Fine Read About a Year In the Life of the Band

Fine Read About a Year In the Life of the Band
Reviewer: 2bitmonkey
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Sleater-Kinney's "Dig Me Out":
33 1/3 Series
152 pages
May 19, 2016
ISBN 10:
ISBN 13:

Thirty-Three and a Third is a series of short books about critically acclaimed and much-loved albums of the past 40 years.

While I definitely enjoyed this book, and I recommend it to fans of the band, it is a pretty vanilla entry into the 33-1/3 series. By now I have read more than enough from this series to identify which ones are must-read, which are not-quite-must-read but take a fun or unique angle, which are fluffy histories of the band and/or album, and which are outright boring or bad. File this one under "fluffy."

For starters, the author does not discuss the songs on Dig Me Out. I don't object to one of these books being about more than the album itself, but to not even mention the name of a single song, let alone the lyrics, instrumentation, etc. is quite odd and leaves the book lacking. The book is not really about Dig Me Out the album; it is about a year in the life of Sleater-Kinney, that year being the one during which they added Janet Weiss as drummer and recorded and toured around Dig Me Out. The reason the book gets 3 stars is because that is a fine story in and of itself. It just isn't enough.

In terms of the content that the author does provide, it is interesting but repetitive. There is a basic background into the importance of Olympia as a birthplace for the band (other books do a much better job of explaining the uniquely fertile ground for music that Olympia provides - see for example, the 33-1/3 on Beat Happening). There is the story of the 8 day recording process, which as told is more of a fun anecdote than a crucial story point. (Had the author tied her observations to actual songs on the album, it may have been much better.) And then there is a lot - I mean a lot - about what it means to be women in rock who don't want to be perceived as women in rock but also kind of do. Whether it's told from the perspective of their coverage in the media, their treatment by club owners and sound guys on tour, or by their fans, it's all about the tension between being treated as powerful women in rock without being pigeonholed as women. Again, the stories are interesting and there is a valid point being made here. It's all just a little fluffy for my taste. Most of the work done here by the author is in taking quotes from media (including the band's own zine) in the late '90s. There were interviews conducted with each band member but they don't add all that much.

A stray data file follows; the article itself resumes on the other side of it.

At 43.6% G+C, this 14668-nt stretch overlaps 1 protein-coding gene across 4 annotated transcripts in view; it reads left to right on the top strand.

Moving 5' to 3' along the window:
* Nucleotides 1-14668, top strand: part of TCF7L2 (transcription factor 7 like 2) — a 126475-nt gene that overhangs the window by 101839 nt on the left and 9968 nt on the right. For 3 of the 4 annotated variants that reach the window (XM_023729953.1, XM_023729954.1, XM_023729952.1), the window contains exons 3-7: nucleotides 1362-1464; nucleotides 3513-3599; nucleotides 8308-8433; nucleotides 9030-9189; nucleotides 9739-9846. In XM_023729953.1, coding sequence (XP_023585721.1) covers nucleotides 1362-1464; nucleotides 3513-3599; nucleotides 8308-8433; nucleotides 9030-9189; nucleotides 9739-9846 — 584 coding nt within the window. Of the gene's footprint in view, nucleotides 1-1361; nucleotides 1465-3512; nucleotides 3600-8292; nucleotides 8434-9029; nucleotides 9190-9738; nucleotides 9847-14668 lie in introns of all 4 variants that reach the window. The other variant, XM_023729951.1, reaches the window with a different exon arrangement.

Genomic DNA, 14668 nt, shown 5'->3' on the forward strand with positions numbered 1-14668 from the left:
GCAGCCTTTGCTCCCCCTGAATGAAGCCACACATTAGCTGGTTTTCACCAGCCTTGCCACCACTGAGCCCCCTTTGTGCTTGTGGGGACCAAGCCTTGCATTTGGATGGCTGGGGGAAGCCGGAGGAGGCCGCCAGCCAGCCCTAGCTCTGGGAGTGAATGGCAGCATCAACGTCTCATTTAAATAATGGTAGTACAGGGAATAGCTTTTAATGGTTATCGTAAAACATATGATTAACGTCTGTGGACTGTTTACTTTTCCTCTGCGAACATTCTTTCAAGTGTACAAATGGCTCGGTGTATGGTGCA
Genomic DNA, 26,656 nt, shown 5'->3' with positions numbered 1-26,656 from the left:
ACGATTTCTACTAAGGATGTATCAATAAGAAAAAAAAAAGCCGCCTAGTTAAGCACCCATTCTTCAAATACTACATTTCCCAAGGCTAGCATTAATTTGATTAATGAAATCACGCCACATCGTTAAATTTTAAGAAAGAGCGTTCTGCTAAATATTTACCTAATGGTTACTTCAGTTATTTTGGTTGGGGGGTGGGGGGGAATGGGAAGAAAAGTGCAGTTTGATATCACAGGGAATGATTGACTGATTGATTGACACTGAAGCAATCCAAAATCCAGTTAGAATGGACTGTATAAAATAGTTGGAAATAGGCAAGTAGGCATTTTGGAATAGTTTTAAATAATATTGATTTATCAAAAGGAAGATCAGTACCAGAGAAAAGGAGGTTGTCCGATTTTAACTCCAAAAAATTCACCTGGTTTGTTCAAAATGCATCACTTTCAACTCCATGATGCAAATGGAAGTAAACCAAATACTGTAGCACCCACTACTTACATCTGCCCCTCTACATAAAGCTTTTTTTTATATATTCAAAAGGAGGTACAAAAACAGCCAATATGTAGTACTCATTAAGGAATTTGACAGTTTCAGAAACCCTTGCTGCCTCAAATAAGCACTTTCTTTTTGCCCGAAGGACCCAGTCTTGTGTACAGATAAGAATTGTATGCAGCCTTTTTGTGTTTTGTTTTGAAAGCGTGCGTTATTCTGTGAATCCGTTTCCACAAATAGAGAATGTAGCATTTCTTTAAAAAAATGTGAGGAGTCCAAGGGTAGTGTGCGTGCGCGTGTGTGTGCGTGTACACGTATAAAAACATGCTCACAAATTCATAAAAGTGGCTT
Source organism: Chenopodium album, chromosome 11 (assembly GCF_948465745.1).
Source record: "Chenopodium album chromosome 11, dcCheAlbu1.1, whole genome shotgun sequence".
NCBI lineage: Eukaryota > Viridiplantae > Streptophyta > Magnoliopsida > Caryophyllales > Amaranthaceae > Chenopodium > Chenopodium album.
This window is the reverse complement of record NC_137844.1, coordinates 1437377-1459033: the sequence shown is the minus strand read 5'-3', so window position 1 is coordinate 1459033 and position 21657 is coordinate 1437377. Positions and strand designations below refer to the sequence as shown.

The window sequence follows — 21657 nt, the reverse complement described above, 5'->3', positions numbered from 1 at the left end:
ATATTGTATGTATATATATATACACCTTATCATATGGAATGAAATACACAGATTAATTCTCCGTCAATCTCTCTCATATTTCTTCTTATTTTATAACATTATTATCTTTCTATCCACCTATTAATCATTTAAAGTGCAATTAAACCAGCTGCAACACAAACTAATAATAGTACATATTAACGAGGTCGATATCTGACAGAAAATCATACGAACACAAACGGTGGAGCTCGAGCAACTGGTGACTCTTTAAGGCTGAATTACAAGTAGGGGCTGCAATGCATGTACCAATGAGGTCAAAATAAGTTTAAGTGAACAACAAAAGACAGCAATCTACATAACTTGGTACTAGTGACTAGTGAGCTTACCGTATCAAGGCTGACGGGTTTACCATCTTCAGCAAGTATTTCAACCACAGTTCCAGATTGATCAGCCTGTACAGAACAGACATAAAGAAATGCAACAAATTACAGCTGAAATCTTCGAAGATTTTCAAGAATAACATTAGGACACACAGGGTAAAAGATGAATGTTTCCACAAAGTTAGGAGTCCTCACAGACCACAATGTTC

I liked "Dig Me Out" the book, but not nearly as much as Dig Me Out the album. For an easy breezy read about a great band, I recommend it. Unfortunately it didn't do the one thing I hope for in these 33-1/3 books - it didn't make me love or appreciate the album any more than I already did.